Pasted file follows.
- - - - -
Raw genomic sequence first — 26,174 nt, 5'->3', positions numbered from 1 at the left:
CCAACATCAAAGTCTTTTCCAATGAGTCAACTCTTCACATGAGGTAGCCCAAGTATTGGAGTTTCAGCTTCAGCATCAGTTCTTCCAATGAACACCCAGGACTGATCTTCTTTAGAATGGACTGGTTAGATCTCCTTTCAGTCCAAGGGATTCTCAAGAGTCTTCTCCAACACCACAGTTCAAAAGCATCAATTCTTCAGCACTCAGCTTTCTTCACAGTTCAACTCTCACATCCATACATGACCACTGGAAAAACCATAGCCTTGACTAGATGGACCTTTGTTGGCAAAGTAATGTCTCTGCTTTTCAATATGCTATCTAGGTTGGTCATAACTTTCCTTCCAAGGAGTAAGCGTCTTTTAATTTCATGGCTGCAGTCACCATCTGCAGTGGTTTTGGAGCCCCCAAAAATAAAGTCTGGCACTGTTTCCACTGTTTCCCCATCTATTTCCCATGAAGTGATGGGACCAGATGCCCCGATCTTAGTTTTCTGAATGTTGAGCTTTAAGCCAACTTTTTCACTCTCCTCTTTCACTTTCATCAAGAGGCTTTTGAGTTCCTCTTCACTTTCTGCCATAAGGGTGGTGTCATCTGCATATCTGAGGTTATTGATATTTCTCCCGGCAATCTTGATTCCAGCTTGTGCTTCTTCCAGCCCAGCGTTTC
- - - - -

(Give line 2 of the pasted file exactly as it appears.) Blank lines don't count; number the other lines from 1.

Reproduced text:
CCAACATCAAAGTCTTTTCCAATGAGTCAACTCTTCACATGAGGTAGCCCAAGTATTGGAGTTTCAGCTTCAGCATCAGTTCTTCCAATGAACACCCAGGACTGATCTTCTTTAGAATGGACTGGTTAGATCTCCTTTCAGTCCAAGGGATTCTCAAGAGTCTTCTCCAACACCACAGTTCAAAAGCATCAATTCTTCAGCACTCAGCTTTCTTCACAGTTCAACTCTCACATCCATACATGACCACTGGAAAAACCATAGCCTTGACTAGATGGACCTTTGTTGGCAAAGTAATGTCTCTGCTTTTCAATATGCTATCTAGGTTGGTCATAACTTTCCTTCCAAGGAGTAAGCGTCTTTTAATTTCATGGCTGCAGTCACCATCTGCAGTGGTTTTGGAGCCCCCAAAAATAAAGTCTGGCACTGTTTCCACTGTTTCCCCATCTATTTCCCATGAAGTGATGGGACCAGATGCCCCGATCTTAGTTTTCTGAATGTTGAGCTTTAAGCCAACTTTTTCACTCTCCTCTTTCACTTTCATCAAGAGGCTTTTGAGTTCCTCTTCACTTTCTGCCATAAGGGTGGTGTCATCTGCATATCTGAGGTTATTGATATTTCTCCCGGCAATCTTGATTCCAGCTTGTGCTTCTTCCAGCCCAGCGTTTC